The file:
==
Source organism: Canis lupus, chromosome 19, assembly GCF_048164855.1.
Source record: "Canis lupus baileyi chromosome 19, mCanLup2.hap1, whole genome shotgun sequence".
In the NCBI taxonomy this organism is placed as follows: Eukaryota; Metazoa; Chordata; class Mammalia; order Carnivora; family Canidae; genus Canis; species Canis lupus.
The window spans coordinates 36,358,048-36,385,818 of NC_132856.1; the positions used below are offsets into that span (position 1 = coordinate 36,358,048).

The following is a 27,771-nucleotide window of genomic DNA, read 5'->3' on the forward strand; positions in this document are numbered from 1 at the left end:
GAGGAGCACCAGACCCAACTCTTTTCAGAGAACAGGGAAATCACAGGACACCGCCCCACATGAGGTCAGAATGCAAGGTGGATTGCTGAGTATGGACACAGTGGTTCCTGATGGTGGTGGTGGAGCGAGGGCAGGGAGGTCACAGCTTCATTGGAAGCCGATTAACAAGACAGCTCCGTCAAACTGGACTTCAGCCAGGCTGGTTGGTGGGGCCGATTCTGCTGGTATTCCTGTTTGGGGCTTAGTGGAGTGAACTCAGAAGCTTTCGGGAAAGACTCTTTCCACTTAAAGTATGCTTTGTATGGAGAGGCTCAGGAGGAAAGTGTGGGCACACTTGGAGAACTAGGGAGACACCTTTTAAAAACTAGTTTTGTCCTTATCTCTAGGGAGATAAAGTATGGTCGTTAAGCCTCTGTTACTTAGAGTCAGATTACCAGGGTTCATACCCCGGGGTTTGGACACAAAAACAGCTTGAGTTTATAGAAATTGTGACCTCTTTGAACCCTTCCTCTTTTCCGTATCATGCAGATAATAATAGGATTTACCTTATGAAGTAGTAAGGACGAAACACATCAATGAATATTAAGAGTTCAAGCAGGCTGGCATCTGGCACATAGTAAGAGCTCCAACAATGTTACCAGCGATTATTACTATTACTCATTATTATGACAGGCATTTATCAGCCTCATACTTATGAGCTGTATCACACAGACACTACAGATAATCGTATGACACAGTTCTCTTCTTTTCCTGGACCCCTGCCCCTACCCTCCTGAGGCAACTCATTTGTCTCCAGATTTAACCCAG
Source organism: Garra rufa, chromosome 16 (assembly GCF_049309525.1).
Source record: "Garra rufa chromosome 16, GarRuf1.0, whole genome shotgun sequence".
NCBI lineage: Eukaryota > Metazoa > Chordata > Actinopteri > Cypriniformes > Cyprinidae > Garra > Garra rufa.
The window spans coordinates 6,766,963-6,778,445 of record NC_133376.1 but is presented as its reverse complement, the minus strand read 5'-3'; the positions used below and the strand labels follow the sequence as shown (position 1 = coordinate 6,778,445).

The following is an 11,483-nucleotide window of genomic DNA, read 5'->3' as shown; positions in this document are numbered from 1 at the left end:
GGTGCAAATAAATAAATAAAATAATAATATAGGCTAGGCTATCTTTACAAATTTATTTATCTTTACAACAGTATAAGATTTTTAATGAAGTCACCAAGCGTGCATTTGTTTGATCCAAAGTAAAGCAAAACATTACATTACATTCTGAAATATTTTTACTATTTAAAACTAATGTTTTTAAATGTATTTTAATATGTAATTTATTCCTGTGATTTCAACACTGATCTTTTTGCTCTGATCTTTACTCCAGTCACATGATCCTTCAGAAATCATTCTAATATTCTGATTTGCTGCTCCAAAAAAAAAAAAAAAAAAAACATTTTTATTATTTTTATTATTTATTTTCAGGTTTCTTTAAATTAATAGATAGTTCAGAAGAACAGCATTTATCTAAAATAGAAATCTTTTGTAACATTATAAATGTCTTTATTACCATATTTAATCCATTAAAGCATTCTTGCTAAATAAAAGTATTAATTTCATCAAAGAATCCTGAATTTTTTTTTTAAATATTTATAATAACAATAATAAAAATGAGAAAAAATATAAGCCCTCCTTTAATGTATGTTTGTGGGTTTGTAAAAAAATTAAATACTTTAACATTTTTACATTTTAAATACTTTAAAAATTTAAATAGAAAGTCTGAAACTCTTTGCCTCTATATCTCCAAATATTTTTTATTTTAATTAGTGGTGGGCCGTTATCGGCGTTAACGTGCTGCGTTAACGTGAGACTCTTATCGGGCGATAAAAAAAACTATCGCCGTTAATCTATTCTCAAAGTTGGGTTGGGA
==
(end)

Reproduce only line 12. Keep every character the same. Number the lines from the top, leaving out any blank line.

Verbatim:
GGTGCAAATAAATAAATAAAATAATAATATAGGCTAGGCTATCTTTACAAATTTATTTATCTTTACAACAGTATAAGATTTTTAATGAAGTCACCAAGCGTGCATTTGTTTGATCCAAAGTAAAGCAAAACATTACATTACATTCTGAAATATTTTTACTATTTAAAACTAATGTTTTTAAATGTATTTTAATATGTAATTTATTCCTGTGATTTCAACACTGATCTTTTTGCTCTGATCTTTACTCCAGTCACATGATCCTTCAGAAATCATTCTAATATTCTGATTTGCTGCTCCAAAAAAAAAAAAAAAAAAAACATTTTTATTATTTTTATTATTTATTTTCAGGTTTCTTTAAATTAATAGATAGTTCAGAAGAACAGCATTTATCTAAAATAGAAATCTTTTGTAACATTATAAATGTCTTTATTACCATATTTAATCCATTAAAGCATTCTTGCTAAATAAAAGTATTAATTTCATCAAAGAATCCTGAATTTTTTTTTTAAATATTTATAATAACAATAATAAAAATGAGAAAAAATATAAGCCCTCCTTTAATGTATGTTTGTGGGTTTGTAAAAAAATTAAATACTTTAACATTTTTACATTTTAAATACTTTAAAAATTTAAATAGAAAGTCTGAAACTCTTTGCCTCTATATCTCCAAATATTTTTTATTTTAATTAGTGGTGGGCCGTTATCGGCGTTAACGTGCTGCGTTAACGTGAGACTCTTATCGGGCGATAAAAAAAACTATCGCCGTTAATCTATTCTCAAAGTTGGGTTGGGA